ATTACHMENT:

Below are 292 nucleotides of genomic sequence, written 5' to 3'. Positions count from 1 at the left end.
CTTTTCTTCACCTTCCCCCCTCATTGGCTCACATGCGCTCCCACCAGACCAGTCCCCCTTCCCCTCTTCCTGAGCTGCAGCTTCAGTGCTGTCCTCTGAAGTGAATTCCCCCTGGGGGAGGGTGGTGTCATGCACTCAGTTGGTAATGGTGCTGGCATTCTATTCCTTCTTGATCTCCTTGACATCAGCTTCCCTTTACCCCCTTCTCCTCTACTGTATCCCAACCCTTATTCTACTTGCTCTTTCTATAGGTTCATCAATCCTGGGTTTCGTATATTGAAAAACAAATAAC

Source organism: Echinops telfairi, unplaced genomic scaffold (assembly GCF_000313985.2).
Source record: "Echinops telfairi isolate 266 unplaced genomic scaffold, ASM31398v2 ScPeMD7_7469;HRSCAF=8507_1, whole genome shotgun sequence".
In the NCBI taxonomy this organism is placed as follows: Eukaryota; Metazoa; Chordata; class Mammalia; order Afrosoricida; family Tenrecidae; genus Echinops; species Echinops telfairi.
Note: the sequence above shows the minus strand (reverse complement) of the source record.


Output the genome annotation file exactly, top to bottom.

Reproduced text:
Below are 292 nucleotides of genomic sequence, written 5' to 3'. Positions count from 1 at the left end.
CTTTTCTTCACCTTCCCCCCTCATTGGCTCACATGCGCTCCCACCAGACCAGTCCCCCTTCCCCTCTTCCTGAGCTGCAGCTTCAGTGCTGTCCTCTGAAGTGAATTCCCCCTGGGGGAGGGTGGTGTCATGCACTCAGTTGGTAATGGTGCTGGCATTCTATTCCTTCTTGATCTCCTTGACATCAGCTTCCCTTTACCCCCTTCTCCTCTACTGTATCCCAACCCTTATTCTACTTGCTCTTTCTATAGGTTCATCAATCCTGGGTTTCGTATATTGAAAAACAAATAAC

Source organism: Echinops telfairi, unplaced genomic scaffold (assembly GCF_000313985.2).
Source record: "Echinops telfairi isolate 266 unplaced genomic scaffold, ASM31398v2 ScPeMD7_7469;HRSCAF=8507_1, whole genome shotgun sequence".
In the NCBI taxonomy this organism is placed as follows: Eukaryota; Metazoa; Chordata; class Mammalia; order Afrosoricida; family Tenrecidae; genus Echinops; species Echinops telfairi.
Note: the sequence above shows the minus strand (reverse complement) of the source record.